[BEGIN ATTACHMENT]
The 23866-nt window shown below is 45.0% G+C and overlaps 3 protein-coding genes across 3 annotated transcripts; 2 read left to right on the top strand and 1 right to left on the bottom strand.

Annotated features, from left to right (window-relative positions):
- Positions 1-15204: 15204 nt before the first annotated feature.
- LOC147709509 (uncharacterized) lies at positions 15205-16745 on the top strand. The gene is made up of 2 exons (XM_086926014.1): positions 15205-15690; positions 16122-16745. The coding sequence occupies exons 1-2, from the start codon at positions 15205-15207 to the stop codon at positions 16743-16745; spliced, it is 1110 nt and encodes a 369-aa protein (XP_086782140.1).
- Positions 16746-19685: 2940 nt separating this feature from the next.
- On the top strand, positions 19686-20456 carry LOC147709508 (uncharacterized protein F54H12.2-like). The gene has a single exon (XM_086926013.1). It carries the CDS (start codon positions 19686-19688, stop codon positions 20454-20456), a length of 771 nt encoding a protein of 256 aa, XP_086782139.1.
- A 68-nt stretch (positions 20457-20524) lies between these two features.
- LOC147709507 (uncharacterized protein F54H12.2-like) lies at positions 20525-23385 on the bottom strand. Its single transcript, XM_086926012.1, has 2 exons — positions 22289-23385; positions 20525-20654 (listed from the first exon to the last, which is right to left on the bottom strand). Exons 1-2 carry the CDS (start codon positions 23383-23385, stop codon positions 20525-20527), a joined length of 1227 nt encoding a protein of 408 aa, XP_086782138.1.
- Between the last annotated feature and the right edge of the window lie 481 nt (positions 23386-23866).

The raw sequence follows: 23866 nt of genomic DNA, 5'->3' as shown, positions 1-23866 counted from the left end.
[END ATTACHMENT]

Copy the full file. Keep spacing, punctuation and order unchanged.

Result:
The 23866-nt window shown below is 45.0% G+C and overlaps 3 protein-coding genes across 3 annotated transcripts; 2 read left to right on the top strand and 1 right to left on the bottom strand.

Annotated features, from left to right (window-relative positions):
- Positions 1-15204: 15204 nt before the first annotated feature.
- LOC147709509 (uncharacterized) lies at positions 15205-16745 on the top strand. The gene is made up of 2 exons (XM_086926014.1): positions 15205-15690; positions 16122-16745. The coding sequence occupies exons 1-2, from the start codon at positions 15205-15207 to the stop codon at positions 16743-16745; spliced, it is 1110 nt and encodes a 369-aa protein (XP_086782140.1).
- Positions 16746-19685: 2940 nt separating this feature from the next.
- On the top strand, positions 19686-20456 carry LOC147709508 (uncharacterized protein F54H12.2-like). The gene has a single exon (XM_086926013.1). It carries the CDS (start codon positions 19686-19688, stop codon positions 20454-20456), a length of 771 nt encoding a protein of 256 aa, XP_086782139.1.
- A 68-nt stretch (positions 20457-20524) lies between these two features.
- LOC147709507 (uncharacterized protein F54H12.2-like) lies at positions 20525-23385 on the bottom strand. Its single transcript, XM_086926012.1, has 2 exons — positions 22289-23385; positions 20525-20654 (listed from the first exon to the last, which is right to left on the bottom strand). Exons 1-2 carry the CDS (start codon positions 23383-23385, stop codon positions 20525-20527), a joined length of 1227 nt encoding a protein of 408 aa, XP_086782138.1.
- Between the last annotated feature and the right edge of the window lie 481 nt (positions 23386-23866).

The raw sequence follows: 23866 nt of genomic DNA, 5'->3' as shown, positions 1-23866 counted from the left end.